Protecting dogs from ticks and babesiosis

Score0 (0 Votes)

Protecting dogs from ticks and babesiosis

Babesiosis is one of the most important tick transmitted infectious disease in dogs in Europe,   the USA, Asia, the Middle East and Australia. Infection in a dog may occur by tick bites, blood transfusions and even from dog bites. Babesiosis is caused by a protozoan and is transmitted by the brown dog tick, (Rhipicephalus sanguineus) in warmer regions of the world and is transmitted by Dermacentor spp ticks in Western and Central Europe. In Canada, babesiosis can be transmitted to humans by the black legged tick (Ixodes scapularis), the vector of Lyme disease.

Babesiosis clinical signs

Once the parasite reaches the blood stream, it will enter the red blood cells, reproduce inside the cells, causing their destruction. The incubation period ranges from 10-28 days.  The disease starts with fever, lack of energy and lack of appetite.  In severe acute cases, it can be fatal. In chronic cases, if left untreated, the disease causes weight loss, anemia, and jaundice. Definitive diagnosis of Babesia spp relies on identification of the organisms in the dog’s blood cells along with clinical signs.  Treatment for babesiosis is extensive and in many cases it does not completely eliminate the infection.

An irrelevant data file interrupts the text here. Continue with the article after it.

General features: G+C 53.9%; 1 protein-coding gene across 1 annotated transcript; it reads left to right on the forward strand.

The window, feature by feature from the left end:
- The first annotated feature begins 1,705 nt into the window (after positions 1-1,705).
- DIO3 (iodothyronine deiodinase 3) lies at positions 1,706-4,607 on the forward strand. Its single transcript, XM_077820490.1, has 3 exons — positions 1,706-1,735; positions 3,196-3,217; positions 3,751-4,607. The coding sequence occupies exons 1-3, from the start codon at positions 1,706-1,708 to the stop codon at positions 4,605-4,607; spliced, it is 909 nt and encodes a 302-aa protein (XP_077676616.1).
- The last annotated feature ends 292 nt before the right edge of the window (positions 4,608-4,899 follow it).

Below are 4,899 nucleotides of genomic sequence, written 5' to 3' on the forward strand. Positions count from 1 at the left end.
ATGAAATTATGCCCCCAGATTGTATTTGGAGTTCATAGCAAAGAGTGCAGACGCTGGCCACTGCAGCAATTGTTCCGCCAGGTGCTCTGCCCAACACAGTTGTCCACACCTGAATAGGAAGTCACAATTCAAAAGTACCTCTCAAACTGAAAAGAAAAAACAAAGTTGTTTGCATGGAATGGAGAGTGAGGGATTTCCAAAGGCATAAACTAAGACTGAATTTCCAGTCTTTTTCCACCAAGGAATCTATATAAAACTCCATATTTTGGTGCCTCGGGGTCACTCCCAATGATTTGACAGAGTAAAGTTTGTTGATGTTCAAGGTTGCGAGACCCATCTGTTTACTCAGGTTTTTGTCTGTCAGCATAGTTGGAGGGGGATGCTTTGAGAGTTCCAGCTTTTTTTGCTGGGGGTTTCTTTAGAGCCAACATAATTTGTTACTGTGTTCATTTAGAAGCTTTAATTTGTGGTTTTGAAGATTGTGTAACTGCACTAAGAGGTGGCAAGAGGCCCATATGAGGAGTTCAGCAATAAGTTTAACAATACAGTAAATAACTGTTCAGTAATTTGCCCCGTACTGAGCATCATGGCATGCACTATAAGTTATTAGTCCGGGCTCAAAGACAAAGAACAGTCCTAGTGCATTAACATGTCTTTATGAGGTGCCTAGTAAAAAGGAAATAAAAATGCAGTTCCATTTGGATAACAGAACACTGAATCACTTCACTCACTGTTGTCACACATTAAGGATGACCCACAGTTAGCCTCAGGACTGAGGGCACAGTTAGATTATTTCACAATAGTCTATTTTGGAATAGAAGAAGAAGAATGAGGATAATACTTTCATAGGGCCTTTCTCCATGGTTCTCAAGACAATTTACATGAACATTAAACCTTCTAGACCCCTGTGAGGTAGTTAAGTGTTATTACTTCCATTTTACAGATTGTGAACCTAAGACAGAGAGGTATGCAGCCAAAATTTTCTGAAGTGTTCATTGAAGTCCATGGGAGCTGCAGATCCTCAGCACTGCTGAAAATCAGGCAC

Prevention against ticks is key

As with other tick-borne diseases, it is important to keep ticks away from dogs by avoiding tick infested habitats and by strict adherence to monthly applications of tick preventatives that are applied to the skin of the dog.  Prompt removal of any tick found on a dog will decrease the chance of disease transmission. There is no vaccine against canine babesiosis in Canada.

Travelling pets and imported pets

Babesiosis is not an established tick–borne disease in dogs in Canada. As many pets travel more and more with their owner to areas that are endemic to babesiosis, their risk of exposure to the disease becomes increased. It is important to consult with your veterinarian weeks before departure to initiate tick prevention programs for the duration of the trip. Regular tick checks should be maintained. 

Some rescue organizations are now importing dogs from a number of countries around the world, including areas that are endemic to babesiosis. When considering importing such a dog, please consult your veterinarian months before to learn about the importation requirements of the country of origin. The dog should be examined by a veterinarian prior to travelling to Canada and be given the required deworming, vaccination and flea and tick treatments; the dog should be examined by a veterinarian upon arrival in Canada and a recheck visit should be scheduled. If it develops any signs of disease, it should be tested for tick borne diseases, including babesiosis.

Ticks are expected to continue to spread within Canada and all over the world. It is important to discuss tick prevention during each wellness visit with your veterinary team and to discuss any upcoming trips with your pets.


Vote for this content: 5 4 3 2 1

Protecting dogs from ticks and Lyme disease (borreliosis)